Adverse weather and smart dogs can still stop a Seavey winning the Iditarod again. Andre Jute investigates.

A reader of IDITAROD a novel of the Greatest Race on Earth and follower of the page on which many people follow the race, quotes this post I made:
>> March 12, 2017 15:21:38
>> All out of Kaltag.
>> 1. Mitch Seavey 0440
>> 2. Dallas Seavey 0445
— and then asks
> Is this why Dallas Seavey hit the trail out of Kaltag
> checkpoint only five minutes after Mitch?

Exactly. Mitch Seavey is the only other musher besides Dallas to win an Iditarod since 2011, and he has two second places too in these last years. Besides the fact that anyone can see that Mitch is running up front, this history makes Mitch his son Dallas’ main competitor.

Also, on the coast, as they close in on White Mountain, the race reaches a critical stage.

Coming off the Yukon, for the first time, fans and competing mushers too can compare the mushers at the front of the race directly, even-steven, without having to make complicated mathematical calculations, fraught with assumptions, to adjust for starting differentials between teams and whether the team had taken the mandatory 24 hour and first 8 hour stops. Now we can directly consider the order on the trail to be the race order, and to be the result of strategy and tactics of when to run and when to rest, and dog-feeding breaks.

The first musher to check into White Mountain with a bit of clear space behind him has an advantage because after the mandatory break of 8 hours at White Mountain to rest the dogs, the end of the race under the arch in Front Street, Nome, is only 77 miles away (55 miles to Safety, then 22 miles to the winner’s laurels — maps here), less than an easy day’s mushing for the hardened Iditarod competitors.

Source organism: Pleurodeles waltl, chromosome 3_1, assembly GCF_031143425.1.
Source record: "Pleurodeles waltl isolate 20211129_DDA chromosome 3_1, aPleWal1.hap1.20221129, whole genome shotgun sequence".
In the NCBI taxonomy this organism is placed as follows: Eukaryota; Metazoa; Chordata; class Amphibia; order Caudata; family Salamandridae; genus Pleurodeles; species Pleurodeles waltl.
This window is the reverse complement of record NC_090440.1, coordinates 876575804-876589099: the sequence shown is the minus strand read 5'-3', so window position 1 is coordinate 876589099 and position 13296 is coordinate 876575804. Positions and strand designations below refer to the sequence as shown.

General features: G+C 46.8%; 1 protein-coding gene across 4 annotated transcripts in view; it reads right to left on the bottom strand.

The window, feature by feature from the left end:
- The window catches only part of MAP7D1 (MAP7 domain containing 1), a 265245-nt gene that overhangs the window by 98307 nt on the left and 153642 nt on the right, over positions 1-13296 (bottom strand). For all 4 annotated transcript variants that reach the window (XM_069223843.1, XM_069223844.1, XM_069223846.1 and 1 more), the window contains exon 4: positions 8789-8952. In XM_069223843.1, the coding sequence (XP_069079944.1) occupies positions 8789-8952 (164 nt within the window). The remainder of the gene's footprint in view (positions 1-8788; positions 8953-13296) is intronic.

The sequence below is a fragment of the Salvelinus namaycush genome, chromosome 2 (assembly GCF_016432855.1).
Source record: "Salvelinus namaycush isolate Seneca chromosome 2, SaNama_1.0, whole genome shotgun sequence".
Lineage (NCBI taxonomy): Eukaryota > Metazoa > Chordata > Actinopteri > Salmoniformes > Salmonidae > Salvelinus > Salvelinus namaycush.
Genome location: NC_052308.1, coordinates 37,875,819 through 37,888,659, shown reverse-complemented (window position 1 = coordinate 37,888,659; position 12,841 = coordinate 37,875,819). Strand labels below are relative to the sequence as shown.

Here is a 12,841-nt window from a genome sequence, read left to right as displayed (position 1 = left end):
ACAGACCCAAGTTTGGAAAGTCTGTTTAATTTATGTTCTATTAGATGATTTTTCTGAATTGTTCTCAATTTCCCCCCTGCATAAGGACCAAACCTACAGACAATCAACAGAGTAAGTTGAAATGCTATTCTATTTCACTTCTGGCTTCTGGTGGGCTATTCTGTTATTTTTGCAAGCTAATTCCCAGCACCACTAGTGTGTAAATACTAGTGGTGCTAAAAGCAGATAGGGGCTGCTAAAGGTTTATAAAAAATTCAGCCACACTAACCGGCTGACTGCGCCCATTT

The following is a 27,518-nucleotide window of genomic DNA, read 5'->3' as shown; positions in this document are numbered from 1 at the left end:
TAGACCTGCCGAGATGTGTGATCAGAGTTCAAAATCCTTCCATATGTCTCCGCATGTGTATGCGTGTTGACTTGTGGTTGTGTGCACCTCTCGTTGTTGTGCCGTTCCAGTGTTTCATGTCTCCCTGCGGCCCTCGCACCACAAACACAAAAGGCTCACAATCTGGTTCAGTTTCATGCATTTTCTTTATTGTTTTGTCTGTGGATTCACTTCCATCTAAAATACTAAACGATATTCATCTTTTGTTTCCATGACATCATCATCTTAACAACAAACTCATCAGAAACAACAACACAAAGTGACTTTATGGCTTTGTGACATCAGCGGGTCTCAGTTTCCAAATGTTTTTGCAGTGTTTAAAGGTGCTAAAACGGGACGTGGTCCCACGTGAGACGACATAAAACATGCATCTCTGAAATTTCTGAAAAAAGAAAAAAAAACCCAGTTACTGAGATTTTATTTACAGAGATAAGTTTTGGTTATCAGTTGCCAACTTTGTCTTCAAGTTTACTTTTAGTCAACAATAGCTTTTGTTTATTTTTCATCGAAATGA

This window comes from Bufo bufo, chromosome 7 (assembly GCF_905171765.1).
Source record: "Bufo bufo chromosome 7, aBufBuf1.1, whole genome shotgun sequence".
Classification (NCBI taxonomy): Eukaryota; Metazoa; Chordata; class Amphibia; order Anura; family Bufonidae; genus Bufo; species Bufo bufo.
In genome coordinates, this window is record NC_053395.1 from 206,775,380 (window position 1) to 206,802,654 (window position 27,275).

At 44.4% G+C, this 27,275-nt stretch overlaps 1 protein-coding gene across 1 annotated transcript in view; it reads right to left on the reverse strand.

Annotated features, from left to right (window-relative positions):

If the weather doesn’t interfere. In 2015 Jeff King and his dogs were blown off the trail. After Jeff’s mishap, Aliy Zirkle sheltered in the checkpoint to protect her team for a few minutes too long and it cost her the championship she so nearly inherited from front-runner Jeff King. Dallas Seavey, visibly worn out, won by a few minutes after nearly a thousand miles — because he judged the end of the storm slightly more accurately and kept going.

And if your dog team doesn’t lie down and refuse to run. Something else that even many fans of the Iditarod don’t know is that dogs are probably the only animal you can’t work to death. If dogs decide you’re working them too hard, or the conditions are to dangerous to run, they will lie down in the traces and refuse to proceed. It has happened out there on the ice of the Norton Sound to top mushers (1), it could happen again, it will happen again.

(1) I don’t give examples by naming the mushers it happened to because there no suspicion whatsoever that their dogs went on strike because they were maltreating them. Their dogs just turned out to be smarter than they were, which is a common condition in a sport where there are reins, no whips, nothing but the musher’s voice to control the sled dogs. Dogs work for the joy of running, for the love of their owner, not because of any other reason.

IDITAROD a novel of The Greatest Race on Earth by Andre Jute
IDITAROD a novel of The Greatest Race on Earth by Andre Jute

Andre Jute is the author of Iditarod a Novel of the Greatest Race on Earth, available in paperback and ebook. Get it at: